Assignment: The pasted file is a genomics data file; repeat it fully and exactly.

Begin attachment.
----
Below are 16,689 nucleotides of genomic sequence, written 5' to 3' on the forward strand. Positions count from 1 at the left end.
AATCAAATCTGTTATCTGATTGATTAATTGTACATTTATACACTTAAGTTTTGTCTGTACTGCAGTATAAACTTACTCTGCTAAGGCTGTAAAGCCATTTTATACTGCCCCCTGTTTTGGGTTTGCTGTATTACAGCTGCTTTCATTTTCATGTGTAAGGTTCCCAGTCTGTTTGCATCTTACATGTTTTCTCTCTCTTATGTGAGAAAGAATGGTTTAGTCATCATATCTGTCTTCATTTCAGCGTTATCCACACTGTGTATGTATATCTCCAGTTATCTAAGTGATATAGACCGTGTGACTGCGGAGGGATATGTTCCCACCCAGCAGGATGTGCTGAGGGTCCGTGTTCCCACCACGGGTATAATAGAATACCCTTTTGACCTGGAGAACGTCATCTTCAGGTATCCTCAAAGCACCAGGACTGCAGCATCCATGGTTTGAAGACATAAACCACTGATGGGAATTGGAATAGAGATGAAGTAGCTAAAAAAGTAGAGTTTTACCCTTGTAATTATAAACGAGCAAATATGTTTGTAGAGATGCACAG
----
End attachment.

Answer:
Below are 16,689 nucleotides of genomic sequence, written 5' to 3' on the forward strand. Positions count from 1 at the left end.
AATCAAATCTGTTATCTGATTGATTAATTGTACATTTATACACTTAAGTTTTGTCTGTACTGCAGTATAAACTTACTCTGCTAAGGCTGTAAAGCCATTTTATACTGCCCCCTGTTTTGGGTTTGCTGTATTACAGCTGCTTTCATTTTCATGTGTAAGGTTCCCAGTCTGTTTGCATCTTACATGTTTTCTCTCTCTTATGTGAGAAAGAATGGTTTAGTCATCATATCTGTCTTCATTTCAGCGTTATCCACACTGTGTATGTATATCTCCAGTTATCTAAGTGATATAGACCGTGTGACTGCGGAGGGATATGTTCCCACCCAGCAGGATGTGCTGAGGGTCCGTGTTCCCACCACGGGTATAATAGAATACCCTTTTGACCTGGAGAACGTCATCTTCAGGTATCCTCAAAGCACCAGGACTGCAGCATCCATGGTTTGAAGACATAAACCACTGATGGGAATTGGAATAGAGATGAAGTAGCTAAAAAAGTAGAGTTTTACCCTTGTAATTATAAACGAGCAAATATGTTTGTAGAGATGCACAG